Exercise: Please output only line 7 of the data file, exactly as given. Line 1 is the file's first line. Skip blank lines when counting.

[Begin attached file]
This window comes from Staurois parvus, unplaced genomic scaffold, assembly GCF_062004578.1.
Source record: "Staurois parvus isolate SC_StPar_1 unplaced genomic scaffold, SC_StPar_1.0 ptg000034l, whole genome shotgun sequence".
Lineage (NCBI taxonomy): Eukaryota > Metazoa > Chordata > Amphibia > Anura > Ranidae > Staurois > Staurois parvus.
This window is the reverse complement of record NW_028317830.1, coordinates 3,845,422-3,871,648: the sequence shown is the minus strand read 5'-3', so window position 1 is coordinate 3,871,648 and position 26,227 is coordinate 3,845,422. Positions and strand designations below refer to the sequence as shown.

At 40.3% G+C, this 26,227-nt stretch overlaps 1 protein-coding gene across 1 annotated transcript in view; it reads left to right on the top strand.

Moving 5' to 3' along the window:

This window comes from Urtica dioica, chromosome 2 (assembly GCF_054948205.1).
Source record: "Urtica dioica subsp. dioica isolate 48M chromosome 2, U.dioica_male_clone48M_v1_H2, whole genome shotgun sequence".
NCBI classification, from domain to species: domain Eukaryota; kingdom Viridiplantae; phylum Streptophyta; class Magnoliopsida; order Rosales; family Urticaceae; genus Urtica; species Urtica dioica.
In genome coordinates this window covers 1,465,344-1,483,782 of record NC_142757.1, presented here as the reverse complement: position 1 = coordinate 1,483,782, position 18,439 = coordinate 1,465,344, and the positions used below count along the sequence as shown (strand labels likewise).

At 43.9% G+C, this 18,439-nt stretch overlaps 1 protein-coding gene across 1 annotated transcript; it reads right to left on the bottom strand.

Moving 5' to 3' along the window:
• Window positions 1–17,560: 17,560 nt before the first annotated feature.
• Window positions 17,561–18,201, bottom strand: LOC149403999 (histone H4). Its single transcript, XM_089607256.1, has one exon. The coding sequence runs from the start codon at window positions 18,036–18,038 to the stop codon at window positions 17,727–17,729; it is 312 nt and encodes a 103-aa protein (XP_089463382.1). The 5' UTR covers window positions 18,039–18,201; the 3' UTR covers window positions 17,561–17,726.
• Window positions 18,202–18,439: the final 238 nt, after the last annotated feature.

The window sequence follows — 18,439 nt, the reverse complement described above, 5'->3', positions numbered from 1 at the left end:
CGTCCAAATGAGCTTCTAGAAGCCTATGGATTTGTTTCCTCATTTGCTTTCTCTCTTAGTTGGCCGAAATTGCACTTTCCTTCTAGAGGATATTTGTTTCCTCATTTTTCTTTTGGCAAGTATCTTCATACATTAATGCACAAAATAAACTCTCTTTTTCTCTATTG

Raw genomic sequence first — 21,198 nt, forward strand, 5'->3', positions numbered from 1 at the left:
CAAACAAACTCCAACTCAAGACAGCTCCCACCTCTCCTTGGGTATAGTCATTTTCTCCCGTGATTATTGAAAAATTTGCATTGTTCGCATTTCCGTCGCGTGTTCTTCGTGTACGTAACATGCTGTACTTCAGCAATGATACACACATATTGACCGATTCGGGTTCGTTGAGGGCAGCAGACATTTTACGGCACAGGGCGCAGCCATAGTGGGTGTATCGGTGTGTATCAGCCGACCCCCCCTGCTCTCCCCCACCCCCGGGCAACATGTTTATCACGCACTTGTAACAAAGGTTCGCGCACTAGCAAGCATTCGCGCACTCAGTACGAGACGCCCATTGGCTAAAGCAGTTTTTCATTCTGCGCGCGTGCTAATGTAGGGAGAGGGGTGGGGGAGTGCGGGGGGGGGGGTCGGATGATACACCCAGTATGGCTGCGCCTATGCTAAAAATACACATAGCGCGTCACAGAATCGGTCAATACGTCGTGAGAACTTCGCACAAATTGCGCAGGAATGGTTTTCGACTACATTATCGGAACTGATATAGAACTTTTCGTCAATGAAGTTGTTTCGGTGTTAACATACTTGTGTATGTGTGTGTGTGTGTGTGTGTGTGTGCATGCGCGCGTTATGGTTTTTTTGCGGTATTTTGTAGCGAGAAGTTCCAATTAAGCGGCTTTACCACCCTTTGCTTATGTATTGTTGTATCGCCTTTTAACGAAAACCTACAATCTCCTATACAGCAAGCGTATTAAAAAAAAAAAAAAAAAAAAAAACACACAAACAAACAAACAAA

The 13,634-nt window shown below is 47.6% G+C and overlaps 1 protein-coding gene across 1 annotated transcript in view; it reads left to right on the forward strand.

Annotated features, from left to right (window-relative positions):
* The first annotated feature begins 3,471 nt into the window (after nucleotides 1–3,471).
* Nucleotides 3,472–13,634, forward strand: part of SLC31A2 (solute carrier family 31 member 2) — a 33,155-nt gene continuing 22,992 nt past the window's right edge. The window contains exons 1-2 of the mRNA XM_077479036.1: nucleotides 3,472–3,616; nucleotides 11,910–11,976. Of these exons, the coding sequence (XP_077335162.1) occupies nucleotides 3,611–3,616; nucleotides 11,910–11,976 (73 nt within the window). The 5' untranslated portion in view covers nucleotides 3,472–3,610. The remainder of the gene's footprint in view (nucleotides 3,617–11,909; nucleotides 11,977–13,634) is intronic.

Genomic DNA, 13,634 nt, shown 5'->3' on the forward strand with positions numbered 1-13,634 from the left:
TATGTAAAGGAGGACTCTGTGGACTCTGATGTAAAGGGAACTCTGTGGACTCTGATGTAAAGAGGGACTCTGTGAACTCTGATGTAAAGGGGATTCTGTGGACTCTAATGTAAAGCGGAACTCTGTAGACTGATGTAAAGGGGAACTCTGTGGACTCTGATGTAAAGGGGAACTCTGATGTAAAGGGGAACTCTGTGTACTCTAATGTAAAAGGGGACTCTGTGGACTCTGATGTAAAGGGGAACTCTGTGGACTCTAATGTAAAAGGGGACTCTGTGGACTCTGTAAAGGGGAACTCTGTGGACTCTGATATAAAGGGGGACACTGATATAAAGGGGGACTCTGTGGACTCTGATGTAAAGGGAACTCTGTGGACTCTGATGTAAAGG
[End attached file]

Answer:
This window comes from Urtica dioica, chromosome 2 (assembly GCF_054948205.1).